Garret Epps responds.
Imagine if you will, the following impossible scenario: Candidate X says of Candidate Y, “His father was with Lee Harvey Oswald prior to Oswald’s being—you know—shot. … That was reported, and nobody talks about it.”
Shouldn’t this ridiculous, petty, cruel, and destructive lie be punished?
The answer, under First Amendment law, is probably not. The strictly imaginary comment above, however crude and stupid, is nonetheless a statement about an important political issue: determining the presidential nominee of a major party. So, if there is a “hierarchy” of speech under the First Amendment, this allegation starts out at the top. Candidates for president sling all sorts of mud at each other—one candidate, for example, may claim another is planning to “rig the election”; was involved in the “murder” of a government official even though an investigation had found suicide; or was the co-creator, with a sitting president, of a terrorist conspiracy against the United States.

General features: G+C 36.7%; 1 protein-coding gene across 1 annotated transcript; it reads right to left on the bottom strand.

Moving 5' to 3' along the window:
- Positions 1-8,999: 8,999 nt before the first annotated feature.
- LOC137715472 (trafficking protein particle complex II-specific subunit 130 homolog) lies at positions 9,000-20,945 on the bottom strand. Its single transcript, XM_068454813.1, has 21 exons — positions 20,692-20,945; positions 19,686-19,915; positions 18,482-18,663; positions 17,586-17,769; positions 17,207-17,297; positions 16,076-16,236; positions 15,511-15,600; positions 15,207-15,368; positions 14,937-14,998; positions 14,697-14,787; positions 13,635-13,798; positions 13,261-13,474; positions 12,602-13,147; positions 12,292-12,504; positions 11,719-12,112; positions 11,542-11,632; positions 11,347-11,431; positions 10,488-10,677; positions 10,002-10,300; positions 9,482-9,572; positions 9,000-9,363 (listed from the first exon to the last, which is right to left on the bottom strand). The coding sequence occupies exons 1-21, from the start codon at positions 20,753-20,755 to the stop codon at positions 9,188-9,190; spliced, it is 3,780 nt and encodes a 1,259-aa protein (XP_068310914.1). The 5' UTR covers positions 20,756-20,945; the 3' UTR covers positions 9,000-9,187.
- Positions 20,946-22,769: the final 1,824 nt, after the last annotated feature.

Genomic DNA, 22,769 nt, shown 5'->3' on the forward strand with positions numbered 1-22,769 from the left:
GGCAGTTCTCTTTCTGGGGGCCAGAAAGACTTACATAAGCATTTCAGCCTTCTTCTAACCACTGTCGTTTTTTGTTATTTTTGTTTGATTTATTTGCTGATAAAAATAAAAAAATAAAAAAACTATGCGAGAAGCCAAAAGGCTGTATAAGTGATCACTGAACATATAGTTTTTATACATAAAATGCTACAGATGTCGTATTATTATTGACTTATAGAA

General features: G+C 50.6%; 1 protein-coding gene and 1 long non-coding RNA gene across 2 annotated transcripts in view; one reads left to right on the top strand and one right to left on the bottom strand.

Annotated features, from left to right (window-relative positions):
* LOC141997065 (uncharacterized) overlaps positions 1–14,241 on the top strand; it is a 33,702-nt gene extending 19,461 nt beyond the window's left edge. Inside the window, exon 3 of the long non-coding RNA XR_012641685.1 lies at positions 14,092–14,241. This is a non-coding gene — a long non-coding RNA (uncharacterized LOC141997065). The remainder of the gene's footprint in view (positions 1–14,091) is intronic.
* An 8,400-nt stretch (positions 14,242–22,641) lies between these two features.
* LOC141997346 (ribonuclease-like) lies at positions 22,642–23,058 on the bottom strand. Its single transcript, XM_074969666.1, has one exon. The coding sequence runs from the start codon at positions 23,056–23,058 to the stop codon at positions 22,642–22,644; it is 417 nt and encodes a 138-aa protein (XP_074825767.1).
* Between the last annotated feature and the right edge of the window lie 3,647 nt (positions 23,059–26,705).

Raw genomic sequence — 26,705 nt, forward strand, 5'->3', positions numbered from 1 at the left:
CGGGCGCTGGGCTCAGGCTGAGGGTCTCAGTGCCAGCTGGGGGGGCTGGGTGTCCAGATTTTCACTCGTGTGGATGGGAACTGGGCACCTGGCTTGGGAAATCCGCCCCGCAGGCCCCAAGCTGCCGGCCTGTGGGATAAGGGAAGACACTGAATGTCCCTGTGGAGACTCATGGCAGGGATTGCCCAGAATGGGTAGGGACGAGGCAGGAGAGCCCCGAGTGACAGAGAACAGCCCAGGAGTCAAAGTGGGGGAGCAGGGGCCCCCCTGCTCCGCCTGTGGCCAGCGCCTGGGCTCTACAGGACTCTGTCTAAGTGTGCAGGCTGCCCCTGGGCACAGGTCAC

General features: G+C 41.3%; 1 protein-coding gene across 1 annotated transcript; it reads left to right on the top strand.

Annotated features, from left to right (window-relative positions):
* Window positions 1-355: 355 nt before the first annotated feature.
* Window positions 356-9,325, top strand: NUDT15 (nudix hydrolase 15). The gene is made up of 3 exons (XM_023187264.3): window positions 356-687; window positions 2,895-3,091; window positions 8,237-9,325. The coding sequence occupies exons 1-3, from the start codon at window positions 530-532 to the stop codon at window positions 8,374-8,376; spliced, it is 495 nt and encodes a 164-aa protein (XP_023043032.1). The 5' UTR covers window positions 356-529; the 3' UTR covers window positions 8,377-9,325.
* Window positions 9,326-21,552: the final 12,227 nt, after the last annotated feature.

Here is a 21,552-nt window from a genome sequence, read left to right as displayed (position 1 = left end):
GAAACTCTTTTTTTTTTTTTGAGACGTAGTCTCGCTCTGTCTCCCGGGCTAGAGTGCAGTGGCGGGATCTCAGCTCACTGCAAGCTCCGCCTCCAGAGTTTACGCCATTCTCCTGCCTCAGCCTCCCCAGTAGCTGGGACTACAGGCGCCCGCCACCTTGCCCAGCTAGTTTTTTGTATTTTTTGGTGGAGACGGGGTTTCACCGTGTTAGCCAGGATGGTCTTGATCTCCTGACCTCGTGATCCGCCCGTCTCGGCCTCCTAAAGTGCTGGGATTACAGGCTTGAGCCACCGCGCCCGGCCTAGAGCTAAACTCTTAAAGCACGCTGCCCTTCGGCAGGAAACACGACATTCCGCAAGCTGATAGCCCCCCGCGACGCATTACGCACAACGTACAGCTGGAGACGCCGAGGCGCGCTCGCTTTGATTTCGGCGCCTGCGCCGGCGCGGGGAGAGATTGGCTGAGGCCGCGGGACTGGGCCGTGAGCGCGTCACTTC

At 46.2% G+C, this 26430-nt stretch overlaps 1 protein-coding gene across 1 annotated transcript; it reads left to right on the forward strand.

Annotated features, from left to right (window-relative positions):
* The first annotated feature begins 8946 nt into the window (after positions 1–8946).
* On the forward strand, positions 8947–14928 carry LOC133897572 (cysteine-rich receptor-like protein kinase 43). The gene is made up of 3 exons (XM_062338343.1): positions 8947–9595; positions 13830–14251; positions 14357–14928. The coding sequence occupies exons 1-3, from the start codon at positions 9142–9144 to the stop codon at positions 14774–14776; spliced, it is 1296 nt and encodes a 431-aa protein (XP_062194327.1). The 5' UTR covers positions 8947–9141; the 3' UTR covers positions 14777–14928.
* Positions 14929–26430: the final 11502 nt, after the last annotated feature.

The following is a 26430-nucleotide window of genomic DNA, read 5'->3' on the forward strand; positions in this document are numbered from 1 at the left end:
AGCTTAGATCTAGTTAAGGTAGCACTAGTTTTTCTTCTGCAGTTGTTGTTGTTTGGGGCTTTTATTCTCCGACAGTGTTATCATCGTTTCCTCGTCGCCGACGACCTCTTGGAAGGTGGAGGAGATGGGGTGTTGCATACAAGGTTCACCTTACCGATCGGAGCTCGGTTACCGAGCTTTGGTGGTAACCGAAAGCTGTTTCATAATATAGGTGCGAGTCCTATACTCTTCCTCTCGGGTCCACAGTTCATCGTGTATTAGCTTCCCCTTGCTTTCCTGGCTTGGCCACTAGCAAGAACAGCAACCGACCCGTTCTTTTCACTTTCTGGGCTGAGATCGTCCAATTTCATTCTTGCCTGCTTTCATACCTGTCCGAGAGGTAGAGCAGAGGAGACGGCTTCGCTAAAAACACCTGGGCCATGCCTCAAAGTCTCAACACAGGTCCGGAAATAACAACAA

The man with the biggest platform in American politics can get his message across. It’s called focusing on the message. Not getting distracted. Staying on point. Avoiding stupid comments.
[This is all a few days old, so The Donald has gone onto other, stupider things.]
So, basically, the United States protects false statements because, unless needed leeway is given to people who are trying to speak the truth, government will begin to silence people for speech it does not agree with. And to prove that falsehood is protected, I will engage here in the most reckless and conscious lie I can think of:
Donald Trump is fit to be president.
Hey, sue me.